Will PVUSD teachers go on strike?
To the Editor,
One year. Still here. It is unbelievable that our Pajaro Valley Unified School District (PVUSD) Board of Trustees and our Superintendent, Dr. Rodriguez, have decided to not compromise with the Pajaro Valley Federation of Teachers and negotiate a pay raise on the teacher salary schedule. They have the money, $50 million to be exact. What are they saving it for?
I thought when our new superintendent came to our district, that things would be different. Wow! Are they different … and not in a positive way. The Board of Trustees and Dr. Rodriguez have decided that the teachers who teach here are not worthy of a pay raise. By not giving teachers a raise on the pay scale, experienced and seasonal teachers have left the district. New teachers come and are trained only to leave a year later to other districts that pay more. Both certificated and classified employees are leaving and retiring in record numbers this year. Employees in PVUSD are not happy.
As teachers, we have committed our lives to educate the younger generation. We work 110 percent for our students. Dr. Rodriguez and the PVUSD Board of Trustees are beginning to forever change the education landscape of our community. The field of teaching and the number of certificated teachers are dwindling in large numbers here in Watsonville. If you don’t know already, there is a severe teacher shortage in California and across the nation. If you have children in this community, you should really be concerned.
There is a calm before the storm. We are at impasse. One year. Still here … but maybe for many of us — not for long.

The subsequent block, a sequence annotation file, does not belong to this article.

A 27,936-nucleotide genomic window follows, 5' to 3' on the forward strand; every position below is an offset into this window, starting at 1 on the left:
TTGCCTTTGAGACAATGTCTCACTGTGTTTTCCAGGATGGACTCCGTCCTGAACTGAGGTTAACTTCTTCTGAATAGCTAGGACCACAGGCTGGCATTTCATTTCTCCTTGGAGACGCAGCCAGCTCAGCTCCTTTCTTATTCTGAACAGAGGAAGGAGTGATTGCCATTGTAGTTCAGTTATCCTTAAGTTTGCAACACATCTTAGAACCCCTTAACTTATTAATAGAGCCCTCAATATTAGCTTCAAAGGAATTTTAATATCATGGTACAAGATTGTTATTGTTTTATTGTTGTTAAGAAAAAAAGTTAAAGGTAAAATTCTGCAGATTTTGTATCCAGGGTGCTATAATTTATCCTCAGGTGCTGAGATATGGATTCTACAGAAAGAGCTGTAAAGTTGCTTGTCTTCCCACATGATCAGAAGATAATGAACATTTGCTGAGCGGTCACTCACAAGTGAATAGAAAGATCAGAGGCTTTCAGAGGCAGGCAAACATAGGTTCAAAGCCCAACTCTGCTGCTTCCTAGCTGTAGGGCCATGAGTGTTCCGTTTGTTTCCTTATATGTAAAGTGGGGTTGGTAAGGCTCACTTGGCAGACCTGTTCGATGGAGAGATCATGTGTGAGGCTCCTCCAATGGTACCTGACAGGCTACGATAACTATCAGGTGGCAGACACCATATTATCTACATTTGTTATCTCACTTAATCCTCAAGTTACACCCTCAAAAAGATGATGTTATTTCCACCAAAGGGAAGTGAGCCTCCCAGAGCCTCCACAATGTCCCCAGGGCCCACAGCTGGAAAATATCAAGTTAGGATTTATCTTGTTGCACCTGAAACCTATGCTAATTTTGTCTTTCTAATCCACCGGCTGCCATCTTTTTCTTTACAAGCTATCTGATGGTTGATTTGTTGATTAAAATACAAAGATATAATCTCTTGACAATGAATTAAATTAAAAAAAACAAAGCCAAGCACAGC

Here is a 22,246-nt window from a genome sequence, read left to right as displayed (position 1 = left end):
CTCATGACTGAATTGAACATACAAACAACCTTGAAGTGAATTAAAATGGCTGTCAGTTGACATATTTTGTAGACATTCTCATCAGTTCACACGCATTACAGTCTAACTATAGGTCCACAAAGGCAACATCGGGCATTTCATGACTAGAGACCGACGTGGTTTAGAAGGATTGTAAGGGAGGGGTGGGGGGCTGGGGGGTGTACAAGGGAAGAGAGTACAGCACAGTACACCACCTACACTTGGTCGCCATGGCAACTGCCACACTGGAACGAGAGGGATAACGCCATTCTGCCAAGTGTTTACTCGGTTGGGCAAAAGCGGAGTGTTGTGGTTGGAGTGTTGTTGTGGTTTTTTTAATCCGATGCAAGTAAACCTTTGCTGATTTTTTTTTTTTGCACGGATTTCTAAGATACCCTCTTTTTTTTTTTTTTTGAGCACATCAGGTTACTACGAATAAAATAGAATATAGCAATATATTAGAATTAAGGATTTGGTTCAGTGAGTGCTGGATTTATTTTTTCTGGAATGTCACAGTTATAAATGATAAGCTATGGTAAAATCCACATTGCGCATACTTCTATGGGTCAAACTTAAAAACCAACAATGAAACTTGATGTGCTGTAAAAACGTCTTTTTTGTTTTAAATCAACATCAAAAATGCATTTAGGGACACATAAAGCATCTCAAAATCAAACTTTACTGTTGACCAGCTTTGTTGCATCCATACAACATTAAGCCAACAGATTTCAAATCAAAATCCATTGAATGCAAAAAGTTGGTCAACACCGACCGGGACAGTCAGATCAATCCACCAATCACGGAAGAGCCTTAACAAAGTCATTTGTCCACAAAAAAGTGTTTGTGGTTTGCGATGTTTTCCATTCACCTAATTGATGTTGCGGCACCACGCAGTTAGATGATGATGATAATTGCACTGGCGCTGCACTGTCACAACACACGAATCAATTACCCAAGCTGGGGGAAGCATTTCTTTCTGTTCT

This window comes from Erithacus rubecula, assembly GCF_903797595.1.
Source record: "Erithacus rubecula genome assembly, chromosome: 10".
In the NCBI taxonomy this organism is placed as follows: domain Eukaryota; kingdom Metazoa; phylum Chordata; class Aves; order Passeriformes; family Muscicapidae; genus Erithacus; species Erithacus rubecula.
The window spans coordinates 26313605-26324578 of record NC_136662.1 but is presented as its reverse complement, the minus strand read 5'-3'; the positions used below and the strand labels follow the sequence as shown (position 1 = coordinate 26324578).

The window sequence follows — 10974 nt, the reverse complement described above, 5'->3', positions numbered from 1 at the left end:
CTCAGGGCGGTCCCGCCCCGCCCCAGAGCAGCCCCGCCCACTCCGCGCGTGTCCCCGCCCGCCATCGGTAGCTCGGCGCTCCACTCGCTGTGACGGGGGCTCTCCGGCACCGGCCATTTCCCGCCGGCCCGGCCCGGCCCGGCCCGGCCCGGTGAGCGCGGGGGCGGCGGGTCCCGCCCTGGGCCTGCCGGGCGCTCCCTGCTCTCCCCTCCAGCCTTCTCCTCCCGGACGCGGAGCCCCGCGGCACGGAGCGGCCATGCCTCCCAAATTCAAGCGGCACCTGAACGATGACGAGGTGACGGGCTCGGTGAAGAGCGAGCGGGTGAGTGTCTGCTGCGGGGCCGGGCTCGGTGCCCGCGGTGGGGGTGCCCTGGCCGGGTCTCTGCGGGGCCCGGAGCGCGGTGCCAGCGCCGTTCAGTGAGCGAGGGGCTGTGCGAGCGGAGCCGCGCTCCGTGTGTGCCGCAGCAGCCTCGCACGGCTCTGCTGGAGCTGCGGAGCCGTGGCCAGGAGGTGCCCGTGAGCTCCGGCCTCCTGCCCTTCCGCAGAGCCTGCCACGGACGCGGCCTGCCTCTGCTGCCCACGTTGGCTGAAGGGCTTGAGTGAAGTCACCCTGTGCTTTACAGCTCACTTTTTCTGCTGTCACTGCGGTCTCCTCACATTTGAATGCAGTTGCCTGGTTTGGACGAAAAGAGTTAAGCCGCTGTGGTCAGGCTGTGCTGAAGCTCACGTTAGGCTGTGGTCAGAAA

Send the squatters back home
To the Editor,
The San Lorenzo Park bench lands homeless camp is an embarrassment to the City of Santa Cruz, to the State of California, to the nation and the world. Even more embarrassing is that the city is facilitating these individuals who don’t seem to be looking for employment or putting themselves in an overall healthier situation. All I see is squatters looking to score drugs, or looking for trouble. These are my observations.
Now I’ve read news the camp will soon be relocated to 1220 River St. in Santa Cruz. I believe I have a solution to the problem. It would not be about shuffling homeless camp residents to various temporary areas in Santa Cruz. It would be about moving them out of town permanently.
Thomas Wolfe wrote a book, “You Can’t Go Home Again.” A character in the story was told that if you have been away from home a long time, you could go back home again, but don’t expect it to be the same. More often than naught you might end up wishing you never went back. My solution to the San Lorenzo Park homeless whatever-they-are’s is that they be sent home again. To a place familiar to them. Be it their hometown, or another place, other than Santa Cruz, where they can reconnect with either family or friends in that town. The City of Santa Cruz would provide one-way transportation — air or ground — to whatever destination each and every one of these homeless squatters wished to go to. The squatters would also be provided with a check for $2,000 to be used in helping them settle themselves “back home again.”
It is Santa Cruz that created the San Lorenzo Park homeless camp. Santa Cruz has become a magnet for drifters from all over the country. Santa Cruz and its partying mystique is a magnet for those thirsty for meth, dope, heroin and all kinds of perverted activity. Like San Francisco, a Sodom and Gomorrah, only smaller. I only work in Santa Cruz, and thank God I do not live there. And where I live there are similar problems but not to the magnitude it is in Santa Cruz. I can’t tell you how many people I’ve heard the sentiment, “I’ve got to get out of Santa Cruz. All my problems began when I moved there.” Sending the squatters back home might be an answer.